5 analysts discuss Fed and Powell's next moves as CPI data shows signs of cooling By
2024-05-16 00:20:08

The U.S. consumer price index (CPI) for April indicated a modest slowdown in inflation, which was roughly in line with market forecasts.

The CPI rose 3.4% year-on-year, a slight deceleration from the 3.5% increase reported in March. On a month-to-month basis, the index saw a 0.3% rise, which is less than the 0.4% anticipated and equal to the growth in March.

The Bureau of Labor Statistics (BLS) pinpointed shelter and gasoline prices as the primary contributors to the index's monthly rise, accounting for over seventy percent of the overall increase.

The core price measure, which excludes volatile items such as food and energy, also reflected a modest slowdown. Year-on-year, the core CPI increased by 3.6%, compared to the 3.8% growth seen in the previous month. The monthly increase for the core index was 0.3%, down from the 0.4% rise in March.

In related news, U.S. producer prices for April showed a more significant increase than expected, reinforcing the view that inflation pressures are persisting into the second quarter. As a result, investors are adjusting their expectations for U.S. interest rate cuts.

Market predictions now suggest less than 50 basis points of rate reductions by the end of December.

What are analysts saying

Despite the slight slowdown, the numbers remain above the Federal Reserve's target rate of 2%, which is considered necessary for stable and sustainable growth. Here are the first reactions from Wall Street analysts.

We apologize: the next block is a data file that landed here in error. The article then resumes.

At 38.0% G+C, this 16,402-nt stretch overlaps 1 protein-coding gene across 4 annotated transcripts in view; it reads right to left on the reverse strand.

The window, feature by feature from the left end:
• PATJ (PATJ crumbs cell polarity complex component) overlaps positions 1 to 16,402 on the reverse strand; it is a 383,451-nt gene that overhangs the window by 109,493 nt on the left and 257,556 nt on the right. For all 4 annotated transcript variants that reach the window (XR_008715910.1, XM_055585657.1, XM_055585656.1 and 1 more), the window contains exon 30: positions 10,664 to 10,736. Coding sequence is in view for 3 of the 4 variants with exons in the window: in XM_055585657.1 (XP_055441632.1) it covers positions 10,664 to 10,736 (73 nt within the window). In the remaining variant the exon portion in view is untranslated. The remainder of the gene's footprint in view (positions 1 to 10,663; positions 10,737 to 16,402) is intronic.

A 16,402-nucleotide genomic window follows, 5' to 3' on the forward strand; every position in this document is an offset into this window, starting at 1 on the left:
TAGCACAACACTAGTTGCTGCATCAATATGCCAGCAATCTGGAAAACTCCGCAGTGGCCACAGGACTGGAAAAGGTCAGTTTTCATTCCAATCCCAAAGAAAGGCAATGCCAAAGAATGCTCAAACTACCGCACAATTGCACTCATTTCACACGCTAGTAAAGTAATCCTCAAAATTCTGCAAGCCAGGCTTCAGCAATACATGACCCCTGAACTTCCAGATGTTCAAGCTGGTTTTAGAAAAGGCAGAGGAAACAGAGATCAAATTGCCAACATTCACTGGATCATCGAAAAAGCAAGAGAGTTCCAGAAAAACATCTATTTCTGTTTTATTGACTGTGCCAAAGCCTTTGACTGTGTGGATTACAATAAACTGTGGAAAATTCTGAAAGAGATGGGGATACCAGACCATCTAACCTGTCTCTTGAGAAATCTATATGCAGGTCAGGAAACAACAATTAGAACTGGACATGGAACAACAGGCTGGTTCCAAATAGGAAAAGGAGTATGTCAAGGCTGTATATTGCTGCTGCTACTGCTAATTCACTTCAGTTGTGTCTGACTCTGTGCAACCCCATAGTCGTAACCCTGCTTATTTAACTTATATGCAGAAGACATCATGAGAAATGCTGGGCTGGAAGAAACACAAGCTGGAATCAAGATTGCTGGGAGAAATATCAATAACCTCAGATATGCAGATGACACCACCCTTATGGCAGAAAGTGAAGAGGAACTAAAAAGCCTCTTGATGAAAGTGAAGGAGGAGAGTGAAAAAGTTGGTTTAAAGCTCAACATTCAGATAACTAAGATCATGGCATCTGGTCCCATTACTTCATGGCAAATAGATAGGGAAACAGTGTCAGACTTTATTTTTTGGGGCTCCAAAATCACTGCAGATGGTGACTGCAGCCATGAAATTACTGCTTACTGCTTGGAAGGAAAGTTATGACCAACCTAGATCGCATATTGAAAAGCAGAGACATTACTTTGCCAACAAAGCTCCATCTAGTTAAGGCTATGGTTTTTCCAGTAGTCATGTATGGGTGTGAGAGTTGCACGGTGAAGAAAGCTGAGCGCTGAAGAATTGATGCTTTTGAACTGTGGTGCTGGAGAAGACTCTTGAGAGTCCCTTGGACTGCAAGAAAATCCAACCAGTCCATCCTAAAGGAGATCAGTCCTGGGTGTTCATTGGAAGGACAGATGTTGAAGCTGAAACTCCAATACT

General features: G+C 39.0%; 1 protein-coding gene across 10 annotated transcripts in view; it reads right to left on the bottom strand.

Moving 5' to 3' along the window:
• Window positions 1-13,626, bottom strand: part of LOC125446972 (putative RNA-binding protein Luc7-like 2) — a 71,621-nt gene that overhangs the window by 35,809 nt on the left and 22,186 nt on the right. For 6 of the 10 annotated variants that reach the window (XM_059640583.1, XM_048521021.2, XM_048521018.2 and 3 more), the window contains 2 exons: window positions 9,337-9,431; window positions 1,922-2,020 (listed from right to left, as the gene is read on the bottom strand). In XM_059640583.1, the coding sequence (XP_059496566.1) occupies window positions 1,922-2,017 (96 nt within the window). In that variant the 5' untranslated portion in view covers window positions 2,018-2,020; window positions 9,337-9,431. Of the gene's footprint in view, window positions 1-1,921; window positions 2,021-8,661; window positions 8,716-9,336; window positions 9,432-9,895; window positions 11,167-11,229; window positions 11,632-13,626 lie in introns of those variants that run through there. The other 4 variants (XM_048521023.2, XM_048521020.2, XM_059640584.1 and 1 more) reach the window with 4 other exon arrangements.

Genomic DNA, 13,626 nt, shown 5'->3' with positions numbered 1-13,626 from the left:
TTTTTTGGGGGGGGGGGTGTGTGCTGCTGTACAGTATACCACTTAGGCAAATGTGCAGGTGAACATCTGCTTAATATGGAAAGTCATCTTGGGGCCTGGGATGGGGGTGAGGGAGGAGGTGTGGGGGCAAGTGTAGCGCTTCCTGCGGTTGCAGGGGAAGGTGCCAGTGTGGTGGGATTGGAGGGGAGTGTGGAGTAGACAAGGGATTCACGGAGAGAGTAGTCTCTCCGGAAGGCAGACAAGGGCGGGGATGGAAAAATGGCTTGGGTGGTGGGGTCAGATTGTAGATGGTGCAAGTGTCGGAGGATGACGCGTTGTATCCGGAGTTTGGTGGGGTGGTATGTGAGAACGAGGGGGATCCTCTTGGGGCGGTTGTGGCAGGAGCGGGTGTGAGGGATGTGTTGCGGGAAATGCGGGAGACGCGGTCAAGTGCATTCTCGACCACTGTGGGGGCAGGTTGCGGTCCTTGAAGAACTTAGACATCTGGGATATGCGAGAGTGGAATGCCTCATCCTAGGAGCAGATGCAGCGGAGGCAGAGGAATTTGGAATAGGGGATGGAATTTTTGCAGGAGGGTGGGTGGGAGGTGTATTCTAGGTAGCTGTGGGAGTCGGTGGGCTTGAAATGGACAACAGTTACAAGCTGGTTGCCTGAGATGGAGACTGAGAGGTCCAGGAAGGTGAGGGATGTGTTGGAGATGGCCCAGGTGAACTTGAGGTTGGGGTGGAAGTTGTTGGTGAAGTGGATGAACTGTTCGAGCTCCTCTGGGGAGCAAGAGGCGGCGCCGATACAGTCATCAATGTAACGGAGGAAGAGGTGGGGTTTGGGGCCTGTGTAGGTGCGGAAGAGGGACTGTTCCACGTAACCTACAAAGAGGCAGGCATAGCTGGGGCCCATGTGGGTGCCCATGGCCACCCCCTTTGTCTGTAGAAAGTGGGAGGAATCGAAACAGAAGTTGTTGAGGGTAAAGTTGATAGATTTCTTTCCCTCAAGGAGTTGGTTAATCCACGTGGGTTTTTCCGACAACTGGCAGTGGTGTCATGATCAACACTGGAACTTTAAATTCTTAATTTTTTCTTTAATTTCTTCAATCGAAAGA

Evercore ISI: "[T]he cooling of inflation is continuing as most leading indicators for inflation are falling, though it will hit tough comps in two months. Retail sales release was quite soft. These releases suggest lower Treasury yields and inflation expectations... We tentatively estimate payroll employment will climb 150K in May. The unemployment rate could stay at 3.9%."

RBC Capital Markets: "The on-consensus CPI turnouts in the U.S. in April is a small relief but far from a cause of celebration. Price pressures moderated slightly but for the most part remained heightened, as readings for core measures stayed high... [W]e expect the Fed will stay on the sideline for most part of the year before opting for a first rate cut later in December. That's of course contingent on CPI readings continuing to move lower in the interim."

Wolfe Research: "We continue to believe we are past peak Fed hawkishness, and expect softer inflation and growth data in the near term to make the case to the FOMC for a September cut (as well as December)."

Wells Fargo: "We believe it will take at least a few more benign inflation readings for the FOMC to feel sufficiently confident to begin lowering the fed funds rate. We continue to look for the first rate cut from the FOMC to come at its September meeting, but any additional bumps in the road would likely push that timing back, absent a marked deterioration in the labor market."

Morgan Stanley: "This weaker print compared to 1Q24 is the first month this year adding to the convincing evidence the Fed needs to start cutting in soon. We still expect more deceleration ahead, especially in 2H24, and we maintain our call for a first cut in September this year."


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